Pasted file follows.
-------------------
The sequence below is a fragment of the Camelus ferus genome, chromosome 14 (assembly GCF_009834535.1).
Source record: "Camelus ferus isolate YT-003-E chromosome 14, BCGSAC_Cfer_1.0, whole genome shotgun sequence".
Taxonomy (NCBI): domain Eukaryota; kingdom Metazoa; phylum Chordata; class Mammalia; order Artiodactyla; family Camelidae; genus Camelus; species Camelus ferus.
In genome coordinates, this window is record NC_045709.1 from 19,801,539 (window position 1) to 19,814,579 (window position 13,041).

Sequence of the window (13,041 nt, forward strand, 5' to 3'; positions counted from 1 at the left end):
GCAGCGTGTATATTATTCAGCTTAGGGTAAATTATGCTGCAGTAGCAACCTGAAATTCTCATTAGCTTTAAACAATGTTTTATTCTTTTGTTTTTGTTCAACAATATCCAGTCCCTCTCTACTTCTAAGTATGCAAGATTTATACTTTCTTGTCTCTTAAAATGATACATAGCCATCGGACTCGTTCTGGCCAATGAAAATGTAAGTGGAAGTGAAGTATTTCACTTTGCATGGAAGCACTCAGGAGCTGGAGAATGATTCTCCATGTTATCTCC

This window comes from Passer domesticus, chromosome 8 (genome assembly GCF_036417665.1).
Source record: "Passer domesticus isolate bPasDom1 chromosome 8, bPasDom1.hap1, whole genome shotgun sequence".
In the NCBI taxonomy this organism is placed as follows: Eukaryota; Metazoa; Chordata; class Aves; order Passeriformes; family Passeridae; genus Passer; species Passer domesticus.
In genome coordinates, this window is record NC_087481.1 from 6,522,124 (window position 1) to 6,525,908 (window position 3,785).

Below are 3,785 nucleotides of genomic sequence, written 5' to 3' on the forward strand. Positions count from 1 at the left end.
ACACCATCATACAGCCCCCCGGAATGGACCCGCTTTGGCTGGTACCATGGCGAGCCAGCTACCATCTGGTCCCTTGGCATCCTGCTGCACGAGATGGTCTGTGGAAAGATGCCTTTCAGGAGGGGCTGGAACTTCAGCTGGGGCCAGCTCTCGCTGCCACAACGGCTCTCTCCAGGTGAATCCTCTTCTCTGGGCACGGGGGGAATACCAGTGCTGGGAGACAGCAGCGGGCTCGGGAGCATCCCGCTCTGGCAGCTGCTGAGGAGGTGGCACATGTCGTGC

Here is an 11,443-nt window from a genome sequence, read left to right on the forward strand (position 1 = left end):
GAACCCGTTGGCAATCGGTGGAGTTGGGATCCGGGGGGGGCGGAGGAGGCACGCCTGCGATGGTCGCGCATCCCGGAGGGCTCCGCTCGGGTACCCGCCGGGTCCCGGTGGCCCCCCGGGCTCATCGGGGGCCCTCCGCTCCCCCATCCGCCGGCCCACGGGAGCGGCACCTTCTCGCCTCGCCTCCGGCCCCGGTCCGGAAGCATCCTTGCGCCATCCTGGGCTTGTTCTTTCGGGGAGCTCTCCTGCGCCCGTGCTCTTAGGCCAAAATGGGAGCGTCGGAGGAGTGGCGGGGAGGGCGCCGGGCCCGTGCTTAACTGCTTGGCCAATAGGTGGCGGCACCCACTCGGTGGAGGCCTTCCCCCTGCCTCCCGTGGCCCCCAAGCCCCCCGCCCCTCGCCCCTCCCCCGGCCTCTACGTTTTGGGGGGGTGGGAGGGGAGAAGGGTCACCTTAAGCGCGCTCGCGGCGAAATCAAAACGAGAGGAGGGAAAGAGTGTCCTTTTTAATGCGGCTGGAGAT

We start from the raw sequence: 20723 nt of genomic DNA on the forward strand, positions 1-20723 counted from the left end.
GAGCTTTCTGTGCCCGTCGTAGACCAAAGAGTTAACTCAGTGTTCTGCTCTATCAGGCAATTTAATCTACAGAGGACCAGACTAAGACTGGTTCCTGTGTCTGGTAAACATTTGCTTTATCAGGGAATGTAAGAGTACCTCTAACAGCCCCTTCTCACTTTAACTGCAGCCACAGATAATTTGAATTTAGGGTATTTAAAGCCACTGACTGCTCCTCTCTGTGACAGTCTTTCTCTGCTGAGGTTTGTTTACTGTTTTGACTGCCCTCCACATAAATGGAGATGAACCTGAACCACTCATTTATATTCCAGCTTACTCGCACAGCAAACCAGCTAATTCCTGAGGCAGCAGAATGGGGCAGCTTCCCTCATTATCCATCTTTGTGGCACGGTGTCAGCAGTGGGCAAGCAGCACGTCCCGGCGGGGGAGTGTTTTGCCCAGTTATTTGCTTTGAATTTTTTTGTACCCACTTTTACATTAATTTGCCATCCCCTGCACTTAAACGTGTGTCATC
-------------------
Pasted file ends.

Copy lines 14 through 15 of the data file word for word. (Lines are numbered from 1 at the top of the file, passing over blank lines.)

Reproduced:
GAACCCGTTGGCAATCGGTGGAGTTGGGATCCGGGGGGGGCGGAGGAGGCACGCCTGCGATGGTCGCGCATCCCGGAGGGCTCCGCTCGGGTACCCGCCGGGTCCCGGTGGCCCCCCGGGCTCATCGGGGGCCCTCCGCTCCCCCATCCGCCGGCCCACGGGAGCGGCACCTTCTCGCCTCGCCTCCGGCCCCGGTCCGGAAGCATCCTTGCGCCATCCTGGGCTTGTTCTTTCGGGGAGCTCTCCTGCGCCCGTGCTCTTAGGCCAAAATGGGAGCGTCGGAGGAGTGGCGGGGAGGGCGCCGGGCCCGTGCTTAACTGCTTGGCCAATAGGTGGCGGCACCCACTCGGTGGAGGCCTTCCCCCTGCCTCCCGTGGCCCCCAAGCCCCCCGCCCCTCGCCCCTCCCCCGGCCTCTACGTTTTGGGGGGGTGGGAGGGGAGAAGGGTCACCTTAAGCGCGCTCGCGGCGAAATCAAAACGAGAGGAGGGAAAGAGTGTCCTTTTTAATGCGGCTGGAGAT

We start from the raw sequence: 20723 nt of genomic DNA on the forward strand, positions 1-20723 counted from the left end.